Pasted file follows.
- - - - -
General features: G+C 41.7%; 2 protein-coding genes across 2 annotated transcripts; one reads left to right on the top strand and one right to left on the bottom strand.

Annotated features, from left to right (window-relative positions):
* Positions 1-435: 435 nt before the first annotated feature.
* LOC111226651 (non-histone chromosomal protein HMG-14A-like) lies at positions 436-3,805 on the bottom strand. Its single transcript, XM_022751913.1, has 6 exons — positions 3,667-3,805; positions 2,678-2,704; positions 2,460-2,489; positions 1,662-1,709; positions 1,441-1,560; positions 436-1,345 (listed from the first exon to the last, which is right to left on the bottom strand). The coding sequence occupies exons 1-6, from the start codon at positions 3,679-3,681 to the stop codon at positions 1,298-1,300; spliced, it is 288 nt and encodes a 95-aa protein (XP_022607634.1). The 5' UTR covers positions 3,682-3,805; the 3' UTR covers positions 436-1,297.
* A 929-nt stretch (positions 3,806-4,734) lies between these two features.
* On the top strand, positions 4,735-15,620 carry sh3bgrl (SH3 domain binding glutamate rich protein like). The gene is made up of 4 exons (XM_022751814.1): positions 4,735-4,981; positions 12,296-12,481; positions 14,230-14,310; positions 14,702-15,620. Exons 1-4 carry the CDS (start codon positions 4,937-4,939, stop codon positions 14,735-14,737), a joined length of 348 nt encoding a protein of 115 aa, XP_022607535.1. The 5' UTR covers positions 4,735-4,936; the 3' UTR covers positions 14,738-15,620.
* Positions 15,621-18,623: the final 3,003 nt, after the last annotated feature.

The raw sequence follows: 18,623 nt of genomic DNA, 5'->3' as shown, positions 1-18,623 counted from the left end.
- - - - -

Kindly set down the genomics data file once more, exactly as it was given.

General features: G+C 41.7%; 2 protein-coding genes across 2 annotated transcripts; one reads left to right on the top strand and one right to left on the bottom strand.

Annotated features, from left to right (window-relative positions):
* Positions 1-435: 435 nt before the first annotated feature.
* LOC111226651 (non-histone chromosomal protein HMG-14A-like) lies at positions 436-3,805 on the bottom strand. Its single transcript, XM_022751913.1, has 6 exons — positions 3,667-3,805; positions 2,678-2,704; positions 2,460-2,489; positions 1,662-1,709; positions 1,441-1,560; positions 436-1,345 (listed from the first exon to the last, which is right to left on the bottom strand). The coding sequence occupies exons 1-6, from the start codon at positions 3,679-3,681 to the stop codon at positions 1,298-1,300; spliced, it is 288 nt and encodes a 95-aa protein (XP_022607634.1). The 5' UTR covers positions 3,682-3,805; the 3' UTR covers positions 436-1,297.
* A 929-nt stretch (positions 3,806-4,734) lies between these two features.
* On the top strand, positions 4,735-15,620 carry sh3bgrl (SH3 domain binding glutamate rich protein like). The gene is made up of 4 exons (XM_022751814.1): positions 4,735-4,981; positions 12,296-12,481; positions 14,230-14,310; positions 14,702-15,620. Exons 1-4 carry the CDS (start codon positions 4,937-4,939, stop codon positions 14,735-14,737), a joined length of 348 nt encoding a protein of 115 aa, XP_022607535.1. The 5' UTR covers positions 4,735-4,936; the 3' UTR covers positions 14,738-15,620.
* Positions 15,621-18,623: the final 3,003 nt, after the last annotated feature.

The raw sequence follows: 18,623 nt of genomic DNA, 5'->3' as shown, positions 1-18,623 counted from the left end.